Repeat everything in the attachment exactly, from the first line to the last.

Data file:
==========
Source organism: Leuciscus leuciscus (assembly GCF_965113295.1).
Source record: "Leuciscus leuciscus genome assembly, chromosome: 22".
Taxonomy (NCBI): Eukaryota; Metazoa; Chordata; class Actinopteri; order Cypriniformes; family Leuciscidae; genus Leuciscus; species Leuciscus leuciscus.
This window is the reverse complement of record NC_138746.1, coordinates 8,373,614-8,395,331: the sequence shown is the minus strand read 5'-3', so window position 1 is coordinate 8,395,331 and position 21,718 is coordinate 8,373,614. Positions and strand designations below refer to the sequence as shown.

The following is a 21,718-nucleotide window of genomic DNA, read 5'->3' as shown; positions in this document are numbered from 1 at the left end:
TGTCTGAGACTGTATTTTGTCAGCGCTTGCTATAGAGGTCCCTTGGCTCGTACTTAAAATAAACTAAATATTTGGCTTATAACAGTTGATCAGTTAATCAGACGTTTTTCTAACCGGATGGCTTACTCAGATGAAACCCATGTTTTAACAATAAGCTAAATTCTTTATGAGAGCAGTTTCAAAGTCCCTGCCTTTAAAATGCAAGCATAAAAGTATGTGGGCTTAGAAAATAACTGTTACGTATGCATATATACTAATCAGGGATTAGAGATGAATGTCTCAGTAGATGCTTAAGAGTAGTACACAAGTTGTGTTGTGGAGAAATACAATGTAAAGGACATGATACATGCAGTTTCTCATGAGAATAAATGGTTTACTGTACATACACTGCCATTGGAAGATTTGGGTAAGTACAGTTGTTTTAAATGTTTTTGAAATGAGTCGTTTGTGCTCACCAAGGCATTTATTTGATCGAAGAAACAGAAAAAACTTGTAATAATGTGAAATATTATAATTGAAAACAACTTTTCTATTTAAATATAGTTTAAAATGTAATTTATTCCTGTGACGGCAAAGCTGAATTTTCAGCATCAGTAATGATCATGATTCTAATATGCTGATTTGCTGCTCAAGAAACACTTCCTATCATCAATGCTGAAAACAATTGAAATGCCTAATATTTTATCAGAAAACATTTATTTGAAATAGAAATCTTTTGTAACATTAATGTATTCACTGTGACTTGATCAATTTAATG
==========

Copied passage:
Source organism: Leuciscus leuciscus (assembly GCF_965113295.1).
Source record: "Leuciscus leuciscus genome assembly, chromosome: 22".
Taxonomy (NCBI): Eukaryota; Metazoa; Chordata; class Actinopteri; order Cypriniformes; family Leuciscidae; genus Leuciscus; species Leuciscus leuciscus.
This window is the reverse complement of record NC_138746.1, coordinates 8,373,614-8,395,331: the sequence shown is the minus strand read 5'-3', so window position 1 is coordinate 8,395,331 and position 21,718 is coordinate 8,373,614. Positions and strand designations below refer to the sequence as shown.

The following is a 21,718-nucleotide window of genomic DNA, read 5'->3' as shown; positions in this document are numbered from 1 at the left end:
TGTCTGAGACTGTATTTTGTCAGCGCTTGCTATAGAGGTCCCTTGGCTCGTACTTAAAATAAACTAAATATTTGGCTTATAACAGTTGATCAGTTAATCAGACGTTTTTCTAACCGGATGGCTTACTCAGATGAAACCCATGTTTTAACAATAAGCTAAATTCTTTATGAGAGCAGTTTCAAAGTCCCTGCCTTTAAAATGCAAGCATAAAAGTATGTGGGCTTAGAAAATAACTGTTACGTATGCATATATACTAATCAGGGATTAGAGATGAATGTCTCAGTAGATGCTTAAGAGTAGTACACAAGTTGTGTTGTGGAGAAATACAATGTAAAGGACATGATACATGCAGTTTCTCATGAGAATAAATGGTTTACTGTACATACACTGCCATTGGAAGATTTGGGTAAGTACAGTTGTTTTAAATGTTTTTGAAATGAGTCGTTTGTGCTCACCAAGGCATTTATTTGATCGAAGAAACAGAAAAAACTTGTAATAATGTGAAATATTATAATTGAAAACAACTTTTCTATTTAAATATAGTTTAAAATGTAATTTATTCCTGTGACGGCAAAGCTGAATTTTCAGCATCAGTAATGATCATGATTCTAATATGCTGATTTGCTGCTCAAGAAACACTTCCTATCATCAATGCTGAAAACAATTGAAATGCCTAATATTTTATCAGAAAACATTTATTTGAAATAGAAATCTTTTGTAACATTAATGTATTCACTGTGACTTGATCAATTTAATG